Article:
Tropical cyclone maximum is approaching.
There’s too much rain in some places and not enough in others; and the lobsters are hiding. Let’s go around the world.
The Tropics Are Cooking — Even In The Atlantic
The western Pacific Ocean is ground zero for tropical cyclones right now, but there is action in every part of the Pacific, and even a little in the Atlantic.
Western Pacific Ocean:
Right on the heels of Super-Typhoon Neoguri, which hit Japan, and Major Typhoon Rammasun, which battered the Philippines and China’s Hainan Island, we have Typhoon Matmo, steering a middle course toward Taiwan.
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The current forecast brings Matmo within 65 miles of Taipei with winds of 110 miles per hour. After that, Matmo will move over China, turn north, and dissipate, probably not coming close enough to Shanghai to cause any damage.
Central Pacific Ocean:
Hawaii is rarely affected by typhoons because the water around the islands is not quite warm enough to sustain a tropical cyclone. However, while the winds rarely reach the islands, the moisture can be carried to them, and when the moisture hits the mountains there can be a lot of rain. In the last couple of days, many parts of Hawaii have experienced flooding from the remains of Tropical Storm Wali.
Eastern Pacific Ocean:
The festering area of warm water south of Mexico is always ready to explode into tropical cyclone activity. There is currently an area of interest to the National Hurricane Center (NHC), but it is not likely to develop. Nevertheless, anything in this area has to be watched closely because the water is so warm.
A small swirl in the middle of the Atlantic looks suspiciously like a tropical storm on satellite images.
The NHC is calling it Tropical Depression Two, with winds of 35 miles per hour, but Bertha could be birthed soon. However, the Atlantic is still generally an unfriendly place for tropical cyclones, with strong wind shear and a lot of dry air.
Even if Bertha reaches the 39 mile per hour wind threshold that defines a tropical storm, it will quickly dissipate as it moves into a more hostile environment near the Windward Islands.
Flooding In England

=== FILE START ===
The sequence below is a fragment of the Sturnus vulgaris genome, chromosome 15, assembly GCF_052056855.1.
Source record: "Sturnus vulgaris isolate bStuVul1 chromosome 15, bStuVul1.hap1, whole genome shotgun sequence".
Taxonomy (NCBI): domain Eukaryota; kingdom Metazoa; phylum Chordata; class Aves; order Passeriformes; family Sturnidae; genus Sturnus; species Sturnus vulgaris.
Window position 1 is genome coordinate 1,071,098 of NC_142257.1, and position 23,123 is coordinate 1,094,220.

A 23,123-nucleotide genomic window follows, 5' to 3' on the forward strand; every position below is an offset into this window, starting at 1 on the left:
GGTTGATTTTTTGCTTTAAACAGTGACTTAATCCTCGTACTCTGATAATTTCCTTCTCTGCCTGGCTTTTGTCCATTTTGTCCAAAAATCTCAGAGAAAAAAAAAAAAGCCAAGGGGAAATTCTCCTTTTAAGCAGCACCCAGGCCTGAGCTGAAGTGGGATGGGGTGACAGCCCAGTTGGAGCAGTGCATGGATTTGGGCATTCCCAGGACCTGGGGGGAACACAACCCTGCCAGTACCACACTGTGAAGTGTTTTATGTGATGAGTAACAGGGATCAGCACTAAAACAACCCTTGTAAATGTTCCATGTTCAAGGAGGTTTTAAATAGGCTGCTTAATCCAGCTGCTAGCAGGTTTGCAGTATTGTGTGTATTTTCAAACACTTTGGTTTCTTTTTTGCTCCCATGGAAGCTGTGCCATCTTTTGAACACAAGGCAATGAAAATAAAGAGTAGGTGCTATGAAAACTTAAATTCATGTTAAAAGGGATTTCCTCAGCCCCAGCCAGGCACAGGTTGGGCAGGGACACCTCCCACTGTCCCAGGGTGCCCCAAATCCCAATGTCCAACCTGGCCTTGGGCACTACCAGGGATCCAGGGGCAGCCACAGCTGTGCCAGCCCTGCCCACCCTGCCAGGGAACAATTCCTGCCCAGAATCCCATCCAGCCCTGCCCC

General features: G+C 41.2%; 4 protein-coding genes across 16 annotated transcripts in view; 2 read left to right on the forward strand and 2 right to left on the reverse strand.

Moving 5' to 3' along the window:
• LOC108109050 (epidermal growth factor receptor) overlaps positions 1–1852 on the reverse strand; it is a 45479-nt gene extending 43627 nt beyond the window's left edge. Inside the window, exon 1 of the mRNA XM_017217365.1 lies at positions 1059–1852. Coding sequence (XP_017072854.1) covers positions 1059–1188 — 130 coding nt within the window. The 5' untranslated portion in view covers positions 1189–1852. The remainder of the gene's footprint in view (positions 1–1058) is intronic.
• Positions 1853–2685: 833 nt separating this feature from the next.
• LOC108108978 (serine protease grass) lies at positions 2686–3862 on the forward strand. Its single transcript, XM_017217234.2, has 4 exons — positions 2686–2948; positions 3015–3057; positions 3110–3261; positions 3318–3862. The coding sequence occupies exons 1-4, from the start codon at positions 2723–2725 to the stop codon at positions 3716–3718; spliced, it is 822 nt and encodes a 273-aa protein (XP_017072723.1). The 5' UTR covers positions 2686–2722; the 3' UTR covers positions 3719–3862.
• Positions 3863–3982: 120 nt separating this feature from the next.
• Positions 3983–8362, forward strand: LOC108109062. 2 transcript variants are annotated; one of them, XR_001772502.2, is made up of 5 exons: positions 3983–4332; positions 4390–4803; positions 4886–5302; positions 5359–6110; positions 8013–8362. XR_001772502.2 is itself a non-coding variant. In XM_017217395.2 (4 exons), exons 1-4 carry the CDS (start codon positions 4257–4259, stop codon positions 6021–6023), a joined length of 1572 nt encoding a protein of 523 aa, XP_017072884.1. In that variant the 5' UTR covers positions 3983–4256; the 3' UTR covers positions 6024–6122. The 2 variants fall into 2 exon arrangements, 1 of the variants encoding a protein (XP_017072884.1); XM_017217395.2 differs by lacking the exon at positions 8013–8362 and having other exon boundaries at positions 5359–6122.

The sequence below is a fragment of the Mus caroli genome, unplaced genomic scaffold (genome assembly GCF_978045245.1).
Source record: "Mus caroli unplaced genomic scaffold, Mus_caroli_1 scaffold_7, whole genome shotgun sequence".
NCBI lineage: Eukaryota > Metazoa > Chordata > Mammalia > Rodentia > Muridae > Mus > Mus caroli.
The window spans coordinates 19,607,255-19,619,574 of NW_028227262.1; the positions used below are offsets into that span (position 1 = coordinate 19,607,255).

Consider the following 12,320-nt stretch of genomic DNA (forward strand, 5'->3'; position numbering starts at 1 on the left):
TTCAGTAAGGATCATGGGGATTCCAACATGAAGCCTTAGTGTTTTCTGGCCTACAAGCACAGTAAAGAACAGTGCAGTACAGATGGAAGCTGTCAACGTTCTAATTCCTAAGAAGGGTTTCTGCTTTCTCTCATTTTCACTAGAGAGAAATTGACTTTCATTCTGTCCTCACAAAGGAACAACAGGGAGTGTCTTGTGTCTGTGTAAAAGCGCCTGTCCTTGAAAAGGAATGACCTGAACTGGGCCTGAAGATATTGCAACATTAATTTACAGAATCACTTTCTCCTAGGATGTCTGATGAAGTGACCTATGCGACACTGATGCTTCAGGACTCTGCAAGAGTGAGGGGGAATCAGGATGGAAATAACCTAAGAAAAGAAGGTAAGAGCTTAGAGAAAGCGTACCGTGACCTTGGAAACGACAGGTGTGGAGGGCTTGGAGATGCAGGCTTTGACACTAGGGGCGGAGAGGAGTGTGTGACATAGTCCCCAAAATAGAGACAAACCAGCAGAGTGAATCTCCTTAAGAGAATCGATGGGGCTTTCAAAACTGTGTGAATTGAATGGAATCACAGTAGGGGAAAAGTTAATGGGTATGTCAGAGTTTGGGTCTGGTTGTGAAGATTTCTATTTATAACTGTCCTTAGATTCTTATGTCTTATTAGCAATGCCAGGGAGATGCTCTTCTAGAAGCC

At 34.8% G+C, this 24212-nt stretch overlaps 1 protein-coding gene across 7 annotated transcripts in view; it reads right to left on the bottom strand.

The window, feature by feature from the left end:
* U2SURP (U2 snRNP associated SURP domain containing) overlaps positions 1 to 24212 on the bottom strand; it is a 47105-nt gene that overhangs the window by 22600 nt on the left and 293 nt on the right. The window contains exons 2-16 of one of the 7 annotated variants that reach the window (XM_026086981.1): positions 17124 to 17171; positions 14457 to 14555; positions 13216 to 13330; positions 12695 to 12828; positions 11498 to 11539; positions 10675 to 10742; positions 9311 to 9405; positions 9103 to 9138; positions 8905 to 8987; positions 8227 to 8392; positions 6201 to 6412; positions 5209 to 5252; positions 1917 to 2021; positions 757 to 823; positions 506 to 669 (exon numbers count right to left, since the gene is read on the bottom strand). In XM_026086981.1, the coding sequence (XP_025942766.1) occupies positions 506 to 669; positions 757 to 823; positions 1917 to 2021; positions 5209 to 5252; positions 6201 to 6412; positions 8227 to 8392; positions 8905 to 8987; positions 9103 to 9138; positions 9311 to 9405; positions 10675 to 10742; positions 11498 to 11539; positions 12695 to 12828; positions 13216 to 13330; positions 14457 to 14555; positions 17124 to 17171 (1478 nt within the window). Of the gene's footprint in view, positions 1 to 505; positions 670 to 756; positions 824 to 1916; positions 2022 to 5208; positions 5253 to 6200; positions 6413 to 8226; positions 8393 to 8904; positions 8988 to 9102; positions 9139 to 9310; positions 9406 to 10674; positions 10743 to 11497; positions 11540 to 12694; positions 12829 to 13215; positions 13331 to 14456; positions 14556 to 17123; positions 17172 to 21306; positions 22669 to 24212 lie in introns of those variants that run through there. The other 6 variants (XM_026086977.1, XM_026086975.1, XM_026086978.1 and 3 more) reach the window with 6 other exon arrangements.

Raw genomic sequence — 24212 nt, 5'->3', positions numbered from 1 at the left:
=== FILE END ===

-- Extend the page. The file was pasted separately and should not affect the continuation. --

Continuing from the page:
A large low pressure center in the middle of the Atlantic Ocean is pumping warm air northward over the United Kingdom, producing bursts of rain. The first rain area, which caused a rescheduling of tee times at the British Open Golf Tournament on Saturday, brought flooding to London on Sunday.
The southerly winds are keeping the temperatures well above normal in all of the UK, and another round of rain could push through on Thursday.
Drought In Jamaica
Jamaica, as well as many of the Caribbean islands, is in the throes of a serious drought. Water-wasting is punishable by jail time in Jamaica. Yet the island receives between 30 and 100 inches of rain annually, depending on the location.
Jamaica’s Environment Minister, Robert Pickersgill, has blamed the drought on climate change, but even if that is a contributing factor, there is plenty of water in Jamaica — it is just poorly managed. Though the current drought is causing agricultural losses, historically hurricane wind and flooding have been the main cause of crop losses.
Rainfall in the tropics tends to come in large doses, but infrequently. Much is lost to runoff. A system of reservoirs would go a long way towards solving Jamaica’s water problem.
Editorial comment: There is a danger that hand-wringing and blaming every weather problem on climate change will lead to inaction. Certainly, warmer temperatures and persistent weather will affect Jamaicans as it will affect us all. Though international action on greenhouse gas emissions is essential, complaining about climate change will not solve Jamaica’s water problems; reforming poor conservation habits will.
Cold Winter Causes Delayed Lobster Season
Arthropods such as lobsters seem to have a good thing going: Their hard outer shells offers protection from just about anything that can’t swallow them whole. Or man, of course, with his big brain, big appetite and big tools.
There’s just one problem when you’re an arthropod — how do you grow? The answer is, you get rid of your shell and form a bigger one. And that presents a predicament for a lobster: It takes a few weeks for the new shell to get hard; during that time the lobster is vulnerable — very vulnerable. So after they molt (shed their shells), the lobsters ‘go under,’ as the fishermen say. They hide under rocks or anything else that will offer safety, and very few are caught.
Lobsters molt once a year, in the summer, normally beginning in June. The time of the molt is water-temperature dependent. This year, because the waters off the Maine coast (Maine produces 85% of American-caught lobsters) have not completely recovered from the cold winter, the molt hasn’t started. Lobstermen are discouraged, and tourists are paying high prices.
Weather Is Never Dull
It’s an active and interesting summer, weather-wise. What’s it like where you are?© Copyright 2014 Jon Plotkin, All rights Reserved. Written For: Decoded Science